One of the funny things about being a PC enthusiast, for me, is how there’s a constant ebb and flow of little projects that I end up tackling. At one point, I may be busy updating and tuning my HTPC, and shortly after that’s finished, I’m on to something else. One way or another, it seems I’m almost always trying to fix or improve something.
My project lately has been optimizing my home network. By nature, my hardware testing work requires me to move lots of data around, whether it’s deploying images to test rigs, downloading new games from Steam, or uploading videos to YouTube. I’ve noticed that I spend quite a bit of time waiting on various data transfer operations. Within certain limits, that’s probably an indicator that some money could be well spent on an upgrade.
The first step in the process was getting my cable modem service upgraded. I’m too far out in the ‘burbs to partake of the goodness of Google Fiber happening in downtown Kansas City, so I’m stuck with Time Warner Cable.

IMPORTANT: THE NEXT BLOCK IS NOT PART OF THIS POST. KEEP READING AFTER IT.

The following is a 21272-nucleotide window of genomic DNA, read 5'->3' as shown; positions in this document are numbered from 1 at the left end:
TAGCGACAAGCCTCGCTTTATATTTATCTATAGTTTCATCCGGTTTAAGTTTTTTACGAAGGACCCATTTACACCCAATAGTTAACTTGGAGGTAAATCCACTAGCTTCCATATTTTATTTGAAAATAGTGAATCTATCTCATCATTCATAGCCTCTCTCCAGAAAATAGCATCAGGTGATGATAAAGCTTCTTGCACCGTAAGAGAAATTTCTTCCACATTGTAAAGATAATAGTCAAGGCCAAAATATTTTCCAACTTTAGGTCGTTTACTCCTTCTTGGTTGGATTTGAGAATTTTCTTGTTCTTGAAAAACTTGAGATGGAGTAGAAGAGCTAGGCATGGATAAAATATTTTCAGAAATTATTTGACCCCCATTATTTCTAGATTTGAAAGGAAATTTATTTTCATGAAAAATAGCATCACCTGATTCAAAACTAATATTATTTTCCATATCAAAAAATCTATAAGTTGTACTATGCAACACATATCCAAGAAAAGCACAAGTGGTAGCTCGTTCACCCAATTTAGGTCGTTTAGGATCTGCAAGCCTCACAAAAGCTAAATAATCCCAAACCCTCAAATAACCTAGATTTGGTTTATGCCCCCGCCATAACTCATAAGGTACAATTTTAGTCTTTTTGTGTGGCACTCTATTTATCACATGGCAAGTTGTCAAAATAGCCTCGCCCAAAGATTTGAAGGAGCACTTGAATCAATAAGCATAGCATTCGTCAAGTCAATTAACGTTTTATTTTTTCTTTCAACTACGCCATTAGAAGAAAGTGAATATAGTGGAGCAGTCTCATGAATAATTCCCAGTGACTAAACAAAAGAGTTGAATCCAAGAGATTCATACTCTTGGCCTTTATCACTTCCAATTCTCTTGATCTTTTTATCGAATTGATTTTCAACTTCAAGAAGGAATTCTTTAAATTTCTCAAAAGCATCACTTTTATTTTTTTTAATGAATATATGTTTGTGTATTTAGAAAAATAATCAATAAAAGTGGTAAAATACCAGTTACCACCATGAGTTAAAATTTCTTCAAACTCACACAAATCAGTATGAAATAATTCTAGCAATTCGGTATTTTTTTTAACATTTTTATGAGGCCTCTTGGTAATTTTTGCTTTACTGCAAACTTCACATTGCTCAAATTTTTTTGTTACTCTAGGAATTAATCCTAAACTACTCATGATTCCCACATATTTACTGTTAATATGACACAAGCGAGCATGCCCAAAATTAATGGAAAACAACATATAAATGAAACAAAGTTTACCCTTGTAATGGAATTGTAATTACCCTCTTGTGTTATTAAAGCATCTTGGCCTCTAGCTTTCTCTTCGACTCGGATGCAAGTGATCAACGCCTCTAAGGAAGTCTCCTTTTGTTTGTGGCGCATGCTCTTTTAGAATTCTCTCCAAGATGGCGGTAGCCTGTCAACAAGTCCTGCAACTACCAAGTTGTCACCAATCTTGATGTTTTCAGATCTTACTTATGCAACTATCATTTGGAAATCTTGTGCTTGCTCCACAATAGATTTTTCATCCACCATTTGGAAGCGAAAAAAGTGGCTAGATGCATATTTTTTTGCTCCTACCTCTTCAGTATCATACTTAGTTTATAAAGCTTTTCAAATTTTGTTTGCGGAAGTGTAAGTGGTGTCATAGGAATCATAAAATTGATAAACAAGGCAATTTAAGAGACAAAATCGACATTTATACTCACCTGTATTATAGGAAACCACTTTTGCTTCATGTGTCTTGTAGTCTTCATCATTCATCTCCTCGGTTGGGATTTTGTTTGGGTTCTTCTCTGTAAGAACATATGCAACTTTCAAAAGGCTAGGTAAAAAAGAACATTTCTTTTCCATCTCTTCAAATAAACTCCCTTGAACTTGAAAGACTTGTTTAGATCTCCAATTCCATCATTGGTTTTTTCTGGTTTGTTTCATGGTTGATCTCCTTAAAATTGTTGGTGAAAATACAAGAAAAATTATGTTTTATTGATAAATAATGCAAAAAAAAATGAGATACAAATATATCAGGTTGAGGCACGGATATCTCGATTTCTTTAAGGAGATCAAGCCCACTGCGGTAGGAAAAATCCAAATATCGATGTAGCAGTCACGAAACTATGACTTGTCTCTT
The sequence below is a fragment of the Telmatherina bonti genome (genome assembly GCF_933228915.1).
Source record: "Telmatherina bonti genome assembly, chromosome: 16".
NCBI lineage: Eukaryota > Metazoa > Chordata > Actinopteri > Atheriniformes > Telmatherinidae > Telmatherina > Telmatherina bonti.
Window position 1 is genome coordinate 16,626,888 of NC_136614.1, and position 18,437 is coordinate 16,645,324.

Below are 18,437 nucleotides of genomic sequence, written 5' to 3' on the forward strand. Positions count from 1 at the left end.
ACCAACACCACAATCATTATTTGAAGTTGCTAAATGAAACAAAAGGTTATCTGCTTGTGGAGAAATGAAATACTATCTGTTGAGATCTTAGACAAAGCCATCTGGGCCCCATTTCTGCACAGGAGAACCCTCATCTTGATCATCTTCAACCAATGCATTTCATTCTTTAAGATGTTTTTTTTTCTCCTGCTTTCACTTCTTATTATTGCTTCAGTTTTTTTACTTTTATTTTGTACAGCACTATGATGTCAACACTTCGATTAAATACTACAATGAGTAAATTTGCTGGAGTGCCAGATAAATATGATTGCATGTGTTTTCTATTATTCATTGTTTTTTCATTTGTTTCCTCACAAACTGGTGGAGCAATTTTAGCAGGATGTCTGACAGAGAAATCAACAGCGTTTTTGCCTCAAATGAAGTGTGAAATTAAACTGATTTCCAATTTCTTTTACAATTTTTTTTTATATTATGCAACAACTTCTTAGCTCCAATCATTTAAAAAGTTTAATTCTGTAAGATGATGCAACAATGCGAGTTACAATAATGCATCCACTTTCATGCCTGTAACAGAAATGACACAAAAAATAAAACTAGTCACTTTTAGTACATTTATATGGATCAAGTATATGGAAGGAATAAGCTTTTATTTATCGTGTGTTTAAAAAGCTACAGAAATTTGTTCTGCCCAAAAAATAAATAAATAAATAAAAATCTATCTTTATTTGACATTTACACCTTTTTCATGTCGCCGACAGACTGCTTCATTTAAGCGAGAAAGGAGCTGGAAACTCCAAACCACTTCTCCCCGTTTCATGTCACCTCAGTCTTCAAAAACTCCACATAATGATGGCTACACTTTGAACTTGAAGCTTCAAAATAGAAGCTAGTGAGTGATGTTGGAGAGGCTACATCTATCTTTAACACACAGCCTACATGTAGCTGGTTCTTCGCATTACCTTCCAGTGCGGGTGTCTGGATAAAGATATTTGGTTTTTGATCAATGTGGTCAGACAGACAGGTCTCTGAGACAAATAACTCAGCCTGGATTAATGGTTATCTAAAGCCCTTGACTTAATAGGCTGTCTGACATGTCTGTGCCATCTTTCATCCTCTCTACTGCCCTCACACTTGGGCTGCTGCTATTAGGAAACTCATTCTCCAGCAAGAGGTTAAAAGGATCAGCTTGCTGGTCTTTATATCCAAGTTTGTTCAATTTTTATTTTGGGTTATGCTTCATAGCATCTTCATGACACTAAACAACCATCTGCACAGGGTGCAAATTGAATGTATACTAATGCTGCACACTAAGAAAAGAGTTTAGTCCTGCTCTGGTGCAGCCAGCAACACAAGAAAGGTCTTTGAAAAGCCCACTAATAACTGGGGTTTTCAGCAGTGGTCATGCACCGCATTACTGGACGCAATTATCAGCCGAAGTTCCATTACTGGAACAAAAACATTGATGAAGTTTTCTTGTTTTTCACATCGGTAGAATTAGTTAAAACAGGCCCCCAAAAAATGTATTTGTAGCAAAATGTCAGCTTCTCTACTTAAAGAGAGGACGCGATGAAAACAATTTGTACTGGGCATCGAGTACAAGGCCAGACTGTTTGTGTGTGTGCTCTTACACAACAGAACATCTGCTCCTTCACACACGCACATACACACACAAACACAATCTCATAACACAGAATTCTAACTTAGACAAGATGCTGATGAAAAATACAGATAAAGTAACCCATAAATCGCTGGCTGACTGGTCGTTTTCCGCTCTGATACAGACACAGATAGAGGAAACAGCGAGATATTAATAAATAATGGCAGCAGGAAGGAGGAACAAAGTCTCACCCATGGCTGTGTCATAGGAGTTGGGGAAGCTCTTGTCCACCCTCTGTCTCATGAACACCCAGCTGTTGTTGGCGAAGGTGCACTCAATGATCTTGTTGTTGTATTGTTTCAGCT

For a while, I’d been paying about 60 bucks a month for Road Runner "Turbo" cable modem service with a 15Mbps downstream and a 1Mbps upstream. We use a host of ‘net based services like Netflix and Vonage, along with the aforementioned work traffic and hosting a Minecraft server for my kids, so both the upstream and downstream were feeling sluggish at times.
Time Warner Cable’s website told me I could get 20Mbps downstream and 2Mbps upstream for $49.99 a month here in my area. There’s also an option for 30Mbps down and 5Mbps up for $59.99. I was vaguely aware that my old-ish cable modem would have to be replaced with a newer model to enable the higher speed service, so I disconnected the modem and headed to the local Time Warner store, hoping to exchange it and upgrade my service.
When I got there, the salesperson informed me I could upgrade, but insisted that I’d need to pay an additional $15 per month above my current rate in order to get 20Mbps/2Mbps service. I asked if she was sure about that and whether there were any better pricing options, but she insisted. As she typed away, beginning the service change, I pulled up the Time Warner website on my phone, attempting to get that pricing info—which was conveniently hidden on the mobile site. I fumbled for a while as she kept typing, because apparently service tier changes require a 25-page written report. Only after my third inquiry, some bluster from me, and a whole lot more typing did she decide that she could give me the $49.99 price for 20Mbps/2Mbps service.
I later talked another rep into switching me to the 30Mbps/5Mbps service for $59.99, instead. Heh.